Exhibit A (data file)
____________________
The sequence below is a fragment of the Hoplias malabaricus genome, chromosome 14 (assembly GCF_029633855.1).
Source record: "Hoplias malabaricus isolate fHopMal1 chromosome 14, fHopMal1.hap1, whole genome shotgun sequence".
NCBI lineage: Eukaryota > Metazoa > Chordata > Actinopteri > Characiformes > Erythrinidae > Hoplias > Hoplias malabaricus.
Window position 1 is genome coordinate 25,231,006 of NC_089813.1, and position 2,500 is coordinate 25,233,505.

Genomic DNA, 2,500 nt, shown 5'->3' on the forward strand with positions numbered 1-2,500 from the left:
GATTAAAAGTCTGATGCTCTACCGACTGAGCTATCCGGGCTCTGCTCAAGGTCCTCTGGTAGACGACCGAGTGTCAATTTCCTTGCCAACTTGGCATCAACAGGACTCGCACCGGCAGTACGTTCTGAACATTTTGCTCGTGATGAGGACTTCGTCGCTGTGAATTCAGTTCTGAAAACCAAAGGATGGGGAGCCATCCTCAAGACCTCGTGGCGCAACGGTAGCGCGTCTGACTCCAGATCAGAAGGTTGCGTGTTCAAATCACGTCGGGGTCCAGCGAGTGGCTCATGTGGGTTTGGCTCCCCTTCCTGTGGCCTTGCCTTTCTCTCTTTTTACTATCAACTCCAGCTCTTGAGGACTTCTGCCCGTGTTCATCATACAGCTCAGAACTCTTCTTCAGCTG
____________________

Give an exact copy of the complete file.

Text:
The sequence below is a fragment of the Hoplias malabaricus genome, chromosome 14 (assembly GCF_029633855.1).
Source record: "Hoplias malabaricus isolate fHopMal1 chromosome 14, fHopMal1.hap1, whole genome shotgun sequence".
NCBI lineage: Eukaryota > Metazoa > Chordata > Actinopteri > Characiformes > Erythrinidae > Hoplias > Hoplias malabaricus.
Window position 1 is genome coordinate 25,231,006 of NC_089813.1, and position 2,500 is coordinate 25,233,505.

Genomic DNA, 2,500 nt, shown 5'->3' on the forward strand with positions numbered 1-2,500 from the left:
GATTAAAAGTCTGATGCTCTACCGACTGAGCTATCCGGGCTCTGCTCAAGGTCCTCTGGTAGACGACCGAGTGTCAATTTCCTTGCCAACTTGGCATCAACAGGACTCGCACCGGCAGTACGTTCTGAACATTTTGCTCGTGATGAGGACTTCGTCGCTGTGAATTCAGTTCTGAAAACCAAAGGATGGGGAGCCATCCTCAAGACCTCGTGGCGCAACGGTAGCGCGTCTGACTCCAGATCAGAAGGTTGCGTGTTCAAATCACGTCGGGGTCCAGCGAGTGGCTCATGTGGGTTTGGCTCCCCTTCCTGTGGCCTTGCCTTTCTCTCTTTTTACTATCAACTCCAGCTCTTGAGGACTTCTGCCCGTGTTCATCATACAGCTCAGAACTCTTCTTCAGCTG